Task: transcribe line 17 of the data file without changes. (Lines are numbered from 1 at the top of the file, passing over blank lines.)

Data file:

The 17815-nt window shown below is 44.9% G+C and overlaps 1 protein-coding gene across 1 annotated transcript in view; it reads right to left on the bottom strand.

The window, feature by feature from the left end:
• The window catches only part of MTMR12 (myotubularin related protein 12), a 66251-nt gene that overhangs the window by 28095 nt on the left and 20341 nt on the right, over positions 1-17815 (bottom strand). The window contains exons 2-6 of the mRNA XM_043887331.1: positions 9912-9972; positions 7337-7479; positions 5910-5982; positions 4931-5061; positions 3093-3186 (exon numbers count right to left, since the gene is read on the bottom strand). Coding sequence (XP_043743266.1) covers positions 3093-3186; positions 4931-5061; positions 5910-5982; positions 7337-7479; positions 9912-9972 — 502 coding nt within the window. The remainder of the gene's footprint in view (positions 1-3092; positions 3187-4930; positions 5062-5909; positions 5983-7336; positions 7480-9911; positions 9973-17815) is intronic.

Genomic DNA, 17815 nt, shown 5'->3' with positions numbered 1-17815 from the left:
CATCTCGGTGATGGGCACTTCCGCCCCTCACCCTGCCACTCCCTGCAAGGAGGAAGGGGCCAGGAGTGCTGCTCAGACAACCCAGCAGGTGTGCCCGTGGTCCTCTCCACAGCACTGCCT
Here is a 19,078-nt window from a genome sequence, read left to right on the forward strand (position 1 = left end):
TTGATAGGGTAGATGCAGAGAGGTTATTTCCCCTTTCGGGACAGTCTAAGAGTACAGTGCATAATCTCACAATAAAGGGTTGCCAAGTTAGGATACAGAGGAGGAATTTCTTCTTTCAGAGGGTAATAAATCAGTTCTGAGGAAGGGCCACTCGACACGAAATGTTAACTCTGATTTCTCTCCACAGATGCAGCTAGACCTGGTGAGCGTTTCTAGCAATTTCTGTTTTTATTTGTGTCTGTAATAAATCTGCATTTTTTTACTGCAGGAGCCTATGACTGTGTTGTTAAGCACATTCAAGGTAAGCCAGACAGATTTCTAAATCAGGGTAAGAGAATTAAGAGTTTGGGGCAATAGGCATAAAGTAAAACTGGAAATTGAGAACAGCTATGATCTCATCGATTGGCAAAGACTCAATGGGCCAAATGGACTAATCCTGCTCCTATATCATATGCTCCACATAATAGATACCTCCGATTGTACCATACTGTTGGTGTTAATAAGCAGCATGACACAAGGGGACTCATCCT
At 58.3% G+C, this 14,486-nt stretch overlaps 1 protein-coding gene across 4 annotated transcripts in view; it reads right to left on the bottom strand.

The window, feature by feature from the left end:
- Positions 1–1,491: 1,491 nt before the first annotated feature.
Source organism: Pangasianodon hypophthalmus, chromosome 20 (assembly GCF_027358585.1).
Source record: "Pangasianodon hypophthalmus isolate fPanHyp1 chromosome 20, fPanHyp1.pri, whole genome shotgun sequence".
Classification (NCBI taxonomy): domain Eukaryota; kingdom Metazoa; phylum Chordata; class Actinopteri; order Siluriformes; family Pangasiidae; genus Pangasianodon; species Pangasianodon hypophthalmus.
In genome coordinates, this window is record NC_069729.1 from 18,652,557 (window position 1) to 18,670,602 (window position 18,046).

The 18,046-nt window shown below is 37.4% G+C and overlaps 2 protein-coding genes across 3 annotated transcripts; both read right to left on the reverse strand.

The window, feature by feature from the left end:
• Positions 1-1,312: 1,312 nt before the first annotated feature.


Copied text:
• Positions 1-1,312: 1,312 nt before the first annotated feature.